If you are planning on launching a startup in 2016 start validating your concept right now. Speaking to friends and family about the idea is a good starting point but get out of your comfort zone. Go and speak to 50 people who are in your target audience and discuss the problems they have. You’ll quickly determine if your solution is a solution they’ll pay you for.
3. Write a Press release
This is a tactic used by Amazon before they start working on new products. Before you invest too much energy into your new product (it’s best to do this when you are at the back-of-a-napkin-stage) write a press release for your upcoming product. Imagine it is live. What would your press release say? Would it be enticing and make you want to buy the product? When Amazon answer ‘no’ to this question when they write early press releases they either go back and write the release again or if they can’t make it sound amazing they kill, or tweak, the idea.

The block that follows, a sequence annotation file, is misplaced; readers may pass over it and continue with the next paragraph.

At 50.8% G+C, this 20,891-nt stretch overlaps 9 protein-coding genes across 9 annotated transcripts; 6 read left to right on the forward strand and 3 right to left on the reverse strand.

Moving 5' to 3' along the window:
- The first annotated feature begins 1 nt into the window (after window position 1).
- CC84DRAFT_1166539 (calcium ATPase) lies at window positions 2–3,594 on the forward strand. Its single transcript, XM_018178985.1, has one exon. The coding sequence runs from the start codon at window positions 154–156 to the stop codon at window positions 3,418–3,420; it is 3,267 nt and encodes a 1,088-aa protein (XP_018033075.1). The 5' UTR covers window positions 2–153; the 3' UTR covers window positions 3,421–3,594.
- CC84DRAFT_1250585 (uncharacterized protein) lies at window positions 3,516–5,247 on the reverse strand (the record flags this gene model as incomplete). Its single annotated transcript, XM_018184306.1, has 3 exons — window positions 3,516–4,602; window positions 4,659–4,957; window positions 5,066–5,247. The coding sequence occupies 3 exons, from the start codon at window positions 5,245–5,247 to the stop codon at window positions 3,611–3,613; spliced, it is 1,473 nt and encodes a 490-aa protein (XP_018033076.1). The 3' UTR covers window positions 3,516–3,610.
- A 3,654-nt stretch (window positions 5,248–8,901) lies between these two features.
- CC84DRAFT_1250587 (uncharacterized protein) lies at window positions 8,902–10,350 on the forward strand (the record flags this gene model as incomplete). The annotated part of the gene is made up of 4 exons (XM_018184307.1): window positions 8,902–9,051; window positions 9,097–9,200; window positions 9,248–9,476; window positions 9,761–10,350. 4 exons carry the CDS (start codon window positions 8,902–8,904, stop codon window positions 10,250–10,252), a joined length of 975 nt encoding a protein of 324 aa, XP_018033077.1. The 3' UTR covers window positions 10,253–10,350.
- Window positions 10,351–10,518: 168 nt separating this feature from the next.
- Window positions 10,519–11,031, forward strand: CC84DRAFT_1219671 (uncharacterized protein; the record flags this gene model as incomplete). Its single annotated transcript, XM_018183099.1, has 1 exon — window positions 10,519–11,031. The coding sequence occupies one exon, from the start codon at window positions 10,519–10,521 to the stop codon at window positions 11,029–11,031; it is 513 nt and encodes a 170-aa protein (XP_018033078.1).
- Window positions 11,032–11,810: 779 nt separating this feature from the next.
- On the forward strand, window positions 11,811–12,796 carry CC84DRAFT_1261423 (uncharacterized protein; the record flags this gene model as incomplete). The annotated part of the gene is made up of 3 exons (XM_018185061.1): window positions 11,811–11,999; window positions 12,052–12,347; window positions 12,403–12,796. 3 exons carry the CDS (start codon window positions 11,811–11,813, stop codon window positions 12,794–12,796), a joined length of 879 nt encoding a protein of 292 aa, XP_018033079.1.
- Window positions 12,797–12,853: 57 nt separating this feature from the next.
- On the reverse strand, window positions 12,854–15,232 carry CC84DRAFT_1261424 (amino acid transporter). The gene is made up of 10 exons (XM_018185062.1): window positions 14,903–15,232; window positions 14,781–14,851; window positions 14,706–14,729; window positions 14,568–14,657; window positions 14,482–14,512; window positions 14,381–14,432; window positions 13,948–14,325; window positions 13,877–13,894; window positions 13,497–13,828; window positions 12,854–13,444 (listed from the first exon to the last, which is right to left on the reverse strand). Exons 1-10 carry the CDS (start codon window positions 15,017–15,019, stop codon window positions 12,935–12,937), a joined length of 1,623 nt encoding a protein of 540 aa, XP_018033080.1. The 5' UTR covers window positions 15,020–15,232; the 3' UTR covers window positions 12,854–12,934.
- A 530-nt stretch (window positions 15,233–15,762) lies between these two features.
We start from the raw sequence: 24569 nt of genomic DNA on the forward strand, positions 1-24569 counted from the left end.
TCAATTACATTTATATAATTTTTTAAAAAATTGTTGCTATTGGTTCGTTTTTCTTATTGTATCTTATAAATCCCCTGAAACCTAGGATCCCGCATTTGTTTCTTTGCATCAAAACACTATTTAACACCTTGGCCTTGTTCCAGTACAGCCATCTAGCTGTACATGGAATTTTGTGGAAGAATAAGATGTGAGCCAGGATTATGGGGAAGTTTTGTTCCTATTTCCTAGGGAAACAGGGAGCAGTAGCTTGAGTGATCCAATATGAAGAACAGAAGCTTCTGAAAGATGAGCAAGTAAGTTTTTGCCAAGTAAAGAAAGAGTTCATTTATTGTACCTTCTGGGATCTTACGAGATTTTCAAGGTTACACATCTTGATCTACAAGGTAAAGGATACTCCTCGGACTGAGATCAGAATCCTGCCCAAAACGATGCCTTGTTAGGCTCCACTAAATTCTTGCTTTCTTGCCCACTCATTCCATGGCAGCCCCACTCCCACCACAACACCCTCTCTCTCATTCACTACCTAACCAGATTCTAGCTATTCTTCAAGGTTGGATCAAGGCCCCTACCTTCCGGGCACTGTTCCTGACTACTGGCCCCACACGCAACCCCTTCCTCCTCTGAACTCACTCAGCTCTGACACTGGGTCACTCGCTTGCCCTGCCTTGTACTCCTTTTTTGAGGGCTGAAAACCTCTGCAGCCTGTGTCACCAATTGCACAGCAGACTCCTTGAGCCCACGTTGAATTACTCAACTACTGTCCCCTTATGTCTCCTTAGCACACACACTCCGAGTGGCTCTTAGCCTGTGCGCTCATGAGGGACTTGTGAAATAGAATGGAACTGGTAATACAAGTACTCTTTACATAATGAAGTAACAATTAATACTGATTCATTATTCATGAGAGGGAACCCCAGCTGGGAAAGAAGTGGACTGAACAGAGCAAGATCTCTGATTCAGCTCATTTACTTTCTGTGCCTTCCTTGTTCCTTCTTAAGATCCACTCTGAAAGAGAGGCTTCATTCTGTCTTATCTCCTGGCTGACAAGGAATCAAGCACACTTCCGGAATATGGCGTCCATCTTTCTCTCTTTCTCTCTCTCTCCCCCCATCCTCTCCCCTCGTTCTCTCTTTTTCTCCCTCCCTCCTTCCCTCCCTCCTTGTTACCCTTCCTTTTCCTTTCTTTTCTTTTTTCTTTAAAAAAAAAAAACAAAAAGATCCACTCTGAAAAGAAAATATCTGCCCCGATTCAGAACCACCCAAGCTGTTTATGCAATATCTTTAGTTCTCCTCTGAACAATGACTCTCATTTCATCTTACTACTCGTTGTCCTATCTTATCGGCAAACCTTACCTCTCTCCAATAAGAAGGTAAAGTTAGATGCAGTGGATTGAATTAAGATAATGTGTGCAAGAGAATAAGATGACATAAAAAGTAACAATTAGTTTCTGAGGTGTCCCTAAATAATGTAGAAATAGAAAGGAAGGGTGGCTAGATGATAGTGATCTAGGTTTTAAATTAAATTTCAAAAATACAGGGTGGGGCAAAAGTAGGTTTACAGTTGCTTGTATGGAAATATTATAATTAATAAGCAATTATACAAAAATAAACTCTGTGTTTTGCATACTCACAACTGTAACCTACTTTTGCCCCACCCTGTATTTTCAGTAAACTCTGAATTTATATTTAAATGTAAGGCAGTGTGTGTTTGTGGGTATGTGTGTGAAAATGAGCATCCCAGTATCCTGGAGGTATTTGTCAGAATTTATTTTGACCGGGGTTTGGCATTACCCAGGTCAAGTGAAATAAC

Writing a press release early doesn’t mean you have to ever use it. It will however help you confirm the concept in your own mind and will help you focus on the key features of the product when developing it. Plus you might just find that your idea is a real turkey and you can trash it quickly and move onto another empire building idea.
I find preparing a pitch deck is one of the best ways, along with writing a press release, of really getting intimate with your startup idea. There’s an art, and format to creating a winning startup pitch deck , and if you can’t make it ’sizzle’ at this stage you are going to struggle.
Once you’ve got your deck prepared you need to get out of your comfort zone (again) and stand in front of an audience and present your deck. There are pitching competitions in all the major cities in Australia (and cities around the world) on a regular basis and they attract decent crowds and good judging panels. It’s not only a good form of marketing but you’ll get to meet other startup founders and investors and you’ll get feedback and advice on your product from some of the smartest startup people.